It’s a scene played out at Thanksgiving tables all over America. Everyone loads up their plate with turkey, ham and sides. Then Cousin Ron sits down with a plate full of tofu and veggies, chiding everyone about the benefits of a vegetarian lifestyle. Chilesaurus diegosuarezi was that member of the Tyrannosaurus rex family. Classified as a therapod, the same group that includes T-Rex and Velociraptors, Chilesaurus was not only herbivorous, but had traits of three different dinosaur groups. As researcher Fernando Novas told Nature, “That dinosaur is spectacular and bizarre because it combines different features belonging to these three main groups of dinosaurs.” Chilesaurus lived around 145 million years ago during the late Jurassic. Oh, underlining the trend of amateurs making many key fossil discoveries in recent years, a 7-year-old boy, Diego Suarez, discovered these remains in Chile in 2010.

 

4. Hammerhead Creature Compared to Dr. Seuss Creation

A reconstructionn of Atopodentatus based on its fossil. © Nick Fraser/National Museums Scotland

A reconstructionn of Atopodentatus based on its fossil. © Nick Fraser/National Museums Scotland

As noted in the intro, Atopodentatus was a hammerhead herbivore. It used its chisel-like teeth to scrape algae off hard surfaces and filter it out of the water — hardly the diet you’d expect out of this strange, crocodilian-sized creature. “On a scale of weirdness, I think this is up there with the best. It kind of reminds me of some of the Dr. Seuss creations,” paleontologist Nicholas Fraser told Reuters.

 

3. Mysterious New Human Species Found in Africa

These Homo naledi remains discovered in South Africa feature a mixture of traits from both Homo sapiens and its evolutionary cousin, Australopithecus. Credit: elifesciences.org

These Homo naledi remains discovered in South Africa feature a mixture of traits from both Homo sapiens and its evolutionary cousin, Australopithecus. Credit: elifesciences.org

Anthropologists have come to expect amazing fossil discoveries in the Cradle of Humankind, a World Heritage Site near Johannesburg, South Africa. Through the years, scientists have found a large quantity of early hominids, including some of the oldest human remains ever discovered. But scientists are still trying to make sense of what they found when they uncovered more than 1,500 fossils in a cave there in 2013. Named Homo naledi, the new species features an odd mix of traits common to both Homo sapiens and its evolutionary relative Australopithecus. Adding to the mystery, efforts to date the remains have been unsuccessful. The consensus is they’re a couple of million years old, but they could date back only tens of thousands of years. Whatever the age, the remains could help further knowledge about the evolution of early man.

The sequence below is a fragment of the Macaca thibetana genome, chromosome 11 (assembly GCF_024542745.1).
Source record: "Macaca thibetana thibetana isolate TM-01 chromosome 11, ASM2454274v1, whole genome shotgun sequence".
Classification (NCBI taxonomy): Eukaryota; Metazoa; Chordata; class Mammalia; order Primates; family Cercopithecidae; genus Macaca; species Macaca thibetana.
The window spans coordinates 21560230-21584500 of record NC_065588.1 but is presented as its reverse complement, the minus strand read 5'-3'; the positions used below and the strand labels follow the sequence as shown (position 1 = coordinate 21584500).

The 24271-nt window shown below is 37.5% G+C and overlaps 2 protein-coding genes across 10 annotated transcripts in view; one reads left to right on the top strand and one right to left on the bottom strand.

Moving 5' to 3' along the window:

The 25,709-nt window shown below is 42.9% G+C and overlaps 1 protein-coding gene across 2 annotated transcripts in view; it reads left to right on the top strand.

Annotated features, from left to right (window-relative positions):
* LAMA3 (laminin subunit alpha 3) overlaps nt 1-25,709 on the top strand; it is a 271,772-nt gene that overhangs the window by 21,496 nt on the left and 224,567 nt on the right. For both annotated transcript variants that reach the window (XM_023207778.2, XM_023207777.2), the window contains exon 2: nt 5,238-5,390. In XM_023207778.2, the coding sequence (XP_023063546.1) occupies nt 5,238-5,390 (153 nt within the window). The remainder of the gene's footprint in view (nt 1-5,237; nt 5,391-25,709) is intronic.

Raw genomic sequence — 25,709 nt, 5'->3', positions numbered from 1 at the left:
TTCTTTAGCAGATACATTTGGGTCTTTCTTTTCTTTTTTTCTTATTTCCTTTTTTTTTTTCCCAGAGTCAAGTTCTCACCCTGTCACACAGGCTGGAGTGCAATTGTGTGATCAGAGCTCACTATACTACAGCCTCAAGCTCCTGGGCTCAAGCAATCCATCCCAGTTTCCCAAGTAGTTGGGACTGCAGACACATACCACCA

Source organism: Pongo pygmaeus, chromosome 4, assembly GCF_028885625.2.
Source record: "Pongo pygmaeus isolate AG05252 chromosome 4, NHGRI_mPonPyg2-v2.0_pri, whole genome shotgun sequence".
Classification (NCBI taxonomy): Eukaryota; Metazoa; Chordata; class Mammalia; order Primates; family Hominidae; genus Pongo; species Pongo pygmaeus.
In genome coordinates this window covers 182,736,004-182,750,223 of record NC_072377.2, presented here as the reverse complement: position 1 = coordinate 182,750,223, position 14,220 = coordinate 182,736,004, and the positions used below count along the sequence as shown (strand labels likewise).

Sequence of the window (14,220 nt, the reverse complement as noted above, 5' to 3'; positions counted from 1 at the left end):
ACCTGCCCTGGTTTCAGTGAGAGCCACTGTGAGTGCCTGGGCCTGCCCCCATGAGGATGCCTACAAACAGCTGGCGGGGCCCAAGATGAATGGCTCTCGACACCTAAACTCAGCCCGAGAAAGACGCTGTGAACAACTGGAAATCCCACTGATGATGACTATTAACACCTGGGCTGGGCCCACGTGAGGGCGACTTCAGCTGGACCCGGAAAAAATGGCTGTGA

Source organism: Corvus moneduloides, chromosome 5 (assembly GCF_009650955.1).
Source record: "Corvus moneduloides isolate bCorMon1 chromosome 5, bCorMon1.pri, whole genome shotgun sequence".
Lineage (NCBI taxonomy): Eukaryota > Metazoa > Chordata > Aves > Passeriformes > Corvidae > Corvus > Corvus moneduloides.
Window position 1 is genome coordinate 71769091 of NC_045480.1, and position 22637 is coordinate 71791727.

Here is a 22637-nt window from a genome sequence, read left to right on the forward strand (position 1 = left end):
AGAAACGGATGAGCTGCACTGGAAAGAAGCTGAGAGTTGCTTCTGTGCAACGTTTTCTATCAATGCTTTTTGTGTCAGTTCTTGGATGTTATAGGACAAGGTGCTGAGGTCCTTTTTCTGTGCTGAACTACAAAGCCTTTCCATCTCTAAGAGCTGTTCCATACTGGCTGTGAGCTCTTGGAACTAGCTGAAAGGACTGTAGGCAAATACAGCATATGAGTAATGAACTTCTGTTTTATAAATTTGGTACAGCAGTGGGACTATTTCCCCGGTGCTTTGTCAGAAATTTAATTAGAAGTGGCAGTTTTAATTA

2. Awkward Dinosaur Compared to Jar Jar Binks And Barney

Once thought to be a fearsome predator, the dinosaur now compared to Jar Jar Binks was actually an awkward-looking creature with no teeth. © Michael Skrepnick

Once thought to be a fearsome predator, the dinosaur now compared to Jar Jar Binks was actually an awkward-looking creature with no teeth. © Michael Skrepnick

This dinosaur struck awe in paleontologists when they found the first bones around 50 years ago. All they had to go on were a couple of 8-foot-long forearms ending in claws, so scientists assumed they’d found a fearsome predator. So they gave it an appropriately scary name: Deinocheirus mirificus, Greek for “Horrible Hand” or “Terrible Hand.” But when researchers found a couple of complete specimens in Mongolia a few years ago, the dinosaur became the butt of jokes in the paleontology world. Turns out Deinocheirus was a big, lumbering, ostrich-like dinosaur that actually had no teeth; those claws were for digging up food. Someone compared it to a cross between the bizarre Star Wars character Jar Jar Binks and Barney the dinosaur. The lesson: Don’t jump to conclusions about a dinosaur based on the discovery of just a few bones.

 

1. Spinosaurus: The Biggest Predator Ever Could Also Swim

A Spinosaurus model is used in a photo shoot for the October 2014 issue of National Geographic. News that Spinosaurus spent much of its time in the water created a buzz in the science world. © Mike Hettwer/National Geographic

A Spinosaurus model is used in a photo shoot for the October 2014 issue of National Geographic. News that Spinosaurus spent much of its time in the water created a buzz in the science world. © Mike Hettwer/National Geographic

Although the first Spinosaurus remains were found a century ago, many people learned about the Spinosaurus for the first time watching it easily kill a T-Rex in Jurassic Park 3. Turns out that this 50-foot-long creature was not only bigger and badder than T-Rex — it could swim, too. Scientists had long suspected this deadly predator spent much of its time in the water, and their hunch was confirmed by the discovery of 95-million-year-old remains in Morocco a few years ago. It’s regarded as the first true semiaquatic dinosaur. As researcher NIzar Ibrahim told the BBC, “It is a really bizarre dinosaur — there’s no real blueprint for it.”

 

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The author is a longtime professional journalist who has interviewed everyone from presidential contenders to hall of fame athletes to rock ‘n’ roll legends while covering politics, sports, and other topics for both local and national publications and websites. His latest passions are history, geography and travel. He’s traveled extensively around the United States seeking out the hidden wonders of the country.